Florida Third District Court of Appeal – Criminal Headnotes – November 8, 2017
JOSEPH PHELPS V. STATE OF FLORIDA – PEREMPTORY JUROR STRIKE; INFORMANT TESTIMONY; HARMLESS HEARSAY
Direct appeal from conviction of first-degree murder.
The defendant argues (a) the trial court erred in accepting the state’s peremptory strike of a black juror, (b) that the trial court abused its discretion in allowing a jailhouse informant to testify that the defendant had a gun and that he preferred the .357 Magnum, which was the type of gun used in this crime, and (c) that the trial court erred in allowing testimony of a detective concerning the defendant having been admitted to a hospital with a gunshot wound “at or near” the time of the crime.
The appeals court rejects each of these arguments. The state’s proffered reason for striking the juror — youth and inexperience — has been accepted as race-neutral in other cases. The trial court’s determination that the informant’s testimony was relevant, and that its probative value outweighed any prejudicial effect, was not an abuse of discretion. The hearsay elements of the detective’s testimony were harmless.
Affirmed. The defendant’s further argument that the state failed to disclose incentives given the jailhouse informant for his testimony was not preserved for direct appeal, but may be raised in a post-conviction motion.
LUIS FUNDORA MORENO V. STATE OF FLORIDA – COMPETENCY DETERMINATION FOR SENTENCING
Direct appeal from trial court finding the defendant was competent to be sentenced for violating community control.
The defendant argues (a) the trial court erred in not making its own determination of the defendant’s competency, and (b) the trial court abused its discretion in failing to appoint a neuropsychologist.
The appeals court rejects these arguments, noting (a) the defendant, through appointed counsel, had stipulated to the admissibility of the two examining doctors’ written reports, without testimony, and the trial court had heard the defendant testify and judged him to be competent, and (b) there was nothing in the record to indicate that the defendant had sought appointment of a neuropsychologist.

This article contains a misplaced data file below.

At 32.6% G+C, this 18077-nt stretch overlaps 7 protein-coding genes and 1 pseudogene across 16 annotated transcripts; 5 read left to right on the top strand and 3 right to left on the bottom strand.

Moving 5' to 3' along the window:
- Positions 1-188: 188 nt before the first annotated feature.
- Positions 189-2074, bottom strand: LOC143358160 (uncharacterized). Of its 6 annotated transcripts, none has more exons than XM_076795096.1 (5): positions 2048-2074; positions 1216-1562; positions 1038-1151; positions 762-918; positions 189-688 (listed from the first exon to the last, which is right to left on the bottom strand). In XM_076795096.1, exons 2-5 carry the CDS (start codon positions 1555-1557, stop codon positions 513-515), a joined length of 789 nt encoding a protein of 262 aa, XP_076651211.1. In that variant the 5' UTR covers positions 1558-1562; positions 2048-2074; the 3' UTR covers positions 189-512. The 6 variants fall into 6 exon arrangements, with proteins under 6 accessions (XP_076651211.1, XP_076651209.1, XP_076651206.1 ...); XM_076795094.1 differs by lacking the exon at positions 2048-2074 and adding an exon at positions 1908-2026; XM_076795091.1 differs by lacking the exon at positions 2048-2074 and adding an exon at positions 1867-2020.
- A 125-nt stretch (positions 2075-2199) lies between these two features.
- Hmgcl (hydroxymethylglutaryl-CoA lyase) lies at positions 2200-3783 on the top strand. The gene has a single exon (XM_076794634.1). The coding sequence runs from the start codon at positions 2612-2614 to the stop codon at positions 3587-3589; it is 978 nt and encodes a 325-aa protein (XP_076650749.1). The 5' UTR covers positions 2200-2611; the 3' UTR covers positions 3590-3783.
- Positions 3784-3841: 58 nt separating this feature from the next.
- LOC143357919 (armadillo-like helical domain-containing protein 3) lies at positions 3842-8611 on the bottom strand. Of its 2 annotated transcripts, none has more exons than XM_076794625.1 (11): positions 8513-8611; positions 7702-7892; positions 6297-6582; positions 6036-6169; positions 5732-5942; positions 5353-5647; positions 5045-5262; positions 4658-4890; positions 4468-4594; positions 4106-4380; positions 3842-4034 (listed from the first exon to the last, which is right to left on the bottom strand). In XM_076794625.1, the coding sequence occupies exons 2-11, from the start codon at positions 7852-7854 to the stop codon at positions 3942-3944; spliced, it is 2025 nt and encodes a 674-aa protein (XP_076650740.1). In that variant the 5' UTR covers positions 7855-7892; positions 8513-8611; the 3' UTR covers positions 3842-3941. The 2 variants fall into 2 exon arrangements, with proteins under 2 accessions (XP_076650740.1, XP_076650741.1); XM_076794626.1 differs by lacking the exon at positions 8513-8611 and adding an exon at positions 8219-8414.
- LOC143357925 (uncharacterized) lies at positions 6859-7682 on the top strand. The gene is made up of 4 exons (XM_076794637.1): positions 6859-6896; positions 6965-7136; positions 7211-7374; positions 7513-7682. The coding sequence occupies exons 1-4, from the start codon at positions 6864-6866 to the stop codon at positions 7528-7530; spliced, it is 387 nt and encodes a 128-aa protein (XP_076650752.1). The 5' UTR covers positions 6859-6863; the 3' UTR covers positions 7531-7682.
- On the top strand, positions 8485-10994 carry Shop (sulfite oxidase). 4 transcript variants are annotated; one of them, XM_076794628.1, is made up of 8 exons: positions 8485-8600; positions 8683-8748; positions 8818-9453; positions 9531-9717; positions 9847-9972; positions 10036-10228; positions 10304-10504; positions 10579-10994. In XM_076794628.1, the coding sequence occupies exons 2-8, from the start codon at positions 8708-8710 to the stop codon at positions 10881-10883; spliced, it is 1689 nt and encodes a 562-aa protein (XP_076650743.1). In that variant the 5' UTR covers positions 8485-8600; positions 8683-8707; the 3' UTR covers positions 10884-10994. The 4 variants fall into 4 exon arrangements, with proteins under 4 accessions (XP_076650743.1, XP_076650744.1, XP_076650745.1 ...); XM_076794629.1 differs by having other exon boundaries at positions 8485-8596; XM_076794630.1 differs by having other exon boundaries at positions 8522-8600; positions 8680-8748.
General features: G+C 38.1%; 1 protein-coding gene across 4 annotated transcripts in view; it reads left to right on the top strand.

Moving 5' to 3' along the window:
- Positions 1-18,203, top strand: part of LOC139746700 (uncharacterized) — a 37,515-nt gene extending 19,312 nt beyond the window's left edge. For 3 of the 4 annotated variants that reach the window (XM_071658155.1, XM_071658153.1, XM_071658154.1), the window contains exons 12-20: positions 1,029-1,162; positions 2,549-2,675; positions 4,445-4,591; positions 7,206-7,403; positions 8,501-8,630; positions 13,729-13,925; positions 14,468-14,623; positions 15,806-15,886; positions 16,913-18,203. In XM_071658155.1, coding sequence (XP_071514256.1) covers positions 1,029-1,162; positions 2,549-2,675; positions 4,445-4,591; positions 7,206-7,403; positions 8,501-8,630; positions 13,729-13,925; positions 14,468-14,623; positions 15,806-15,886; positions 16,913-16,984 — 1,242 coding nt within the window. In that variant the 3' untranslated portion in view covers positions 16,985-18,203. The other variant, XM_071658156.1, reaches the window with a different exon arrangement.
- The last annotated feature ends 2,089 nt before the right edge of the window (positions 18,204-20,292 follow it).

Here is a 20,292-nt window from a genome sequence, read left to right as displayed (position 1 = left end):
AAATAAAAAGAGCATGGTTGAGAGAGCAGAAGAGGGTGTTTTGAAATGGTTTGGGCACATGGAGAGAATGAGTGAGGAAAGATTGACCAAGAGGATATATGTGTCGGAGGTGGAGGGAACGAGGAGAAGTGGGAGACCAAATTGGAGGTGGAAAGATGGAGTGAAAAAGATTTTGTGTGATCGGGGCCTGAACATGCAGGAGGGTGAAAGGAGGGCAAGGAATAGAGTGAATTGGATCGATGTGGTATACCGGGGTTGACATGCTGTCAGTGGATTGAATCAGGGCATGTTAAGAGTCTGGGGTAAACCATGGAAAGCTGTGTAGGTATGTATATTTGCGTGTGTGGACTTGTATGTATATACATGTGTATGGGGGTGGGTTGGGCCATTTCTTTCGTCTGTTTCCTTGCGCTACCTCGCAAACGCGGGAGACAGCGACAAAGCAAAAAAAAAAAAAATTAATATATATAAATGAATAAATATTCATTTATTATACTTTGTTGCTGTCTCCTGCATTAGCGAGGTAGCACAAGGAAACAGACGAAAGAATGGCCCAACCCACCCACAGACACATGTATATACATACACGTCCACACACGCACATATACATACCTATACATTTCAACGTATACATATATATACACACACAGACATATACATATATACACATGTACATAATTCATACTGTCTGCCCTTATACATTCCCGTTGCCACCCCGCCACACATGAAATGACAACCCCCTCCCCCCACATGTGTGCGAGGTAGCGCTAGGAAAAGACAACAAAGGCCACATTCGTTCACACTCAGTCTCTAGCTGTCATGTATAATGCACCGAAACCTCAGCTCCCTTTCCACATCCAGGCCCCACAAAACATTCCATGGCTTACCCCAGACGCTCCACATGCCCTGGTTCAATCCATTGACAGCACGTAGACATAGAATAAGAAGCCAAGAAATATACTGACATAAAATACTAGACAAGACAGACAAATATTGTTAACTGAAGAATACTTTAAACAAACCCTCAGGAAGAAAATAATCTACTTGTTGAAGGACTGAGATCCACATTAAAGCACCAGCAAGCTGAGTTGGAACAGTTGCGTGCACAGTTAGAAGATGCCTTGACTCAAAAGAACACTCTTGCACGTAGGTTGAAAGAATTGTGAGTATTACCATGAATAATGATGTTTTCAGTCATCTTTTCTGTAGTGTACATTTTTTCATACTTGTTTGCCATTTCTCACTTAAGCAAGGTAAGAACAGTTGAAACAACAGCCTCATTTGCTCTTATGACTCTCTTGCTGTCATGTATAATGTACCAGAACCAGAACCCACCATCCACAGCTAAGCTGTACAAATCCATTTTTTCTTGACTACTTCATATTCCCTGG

Remanded with instructions to enter a written order formalizing the oral ruling.
GRADY ROBINSON V. STATE OF FLORIDA – HABITUAL FELONY OFFENDER SENTENCE; PRIOR CONVICTIONS
Appeal from an order denying a motion to correct an allegedly illegal sentence.
The defendant argues sentencing him as a habitual felony offender was improper, because he had only one prior, non-sequential felony conviction. The appeals court rejects this argument, noting the record showed multiple prior felony convictions.
MARCUS MOLINA V. STATE OF FLORIDA – INEFFECTIVE ASSISTANCE OF COUNSEL
Appeal from an order denying post-conviction relief.
The defendant argues trial counsel was ineffective in (a) failing to request a pre-sentence investigation and (b) failing to correct alleged errors in the written plea agreement.
The appeals court rejects these arguments, noting the plea agreement reduced the charges from sexual activity with a child by a familial custodian to aggravated child abuse, specifically so that the defendant would not be designated a sexual predator. While the appeals court acknowledges a first-time offender should ordinarily get a pre-sentence investigation, the plea here was negotiated, and there was no indication a PSI would have led to a different result. Mitigation evidence was in fact taken into consideration. Although the written plea agreement included multiple conditions specifically related to sexual predators, the defendant had agreed to each of these in the plea colloquy.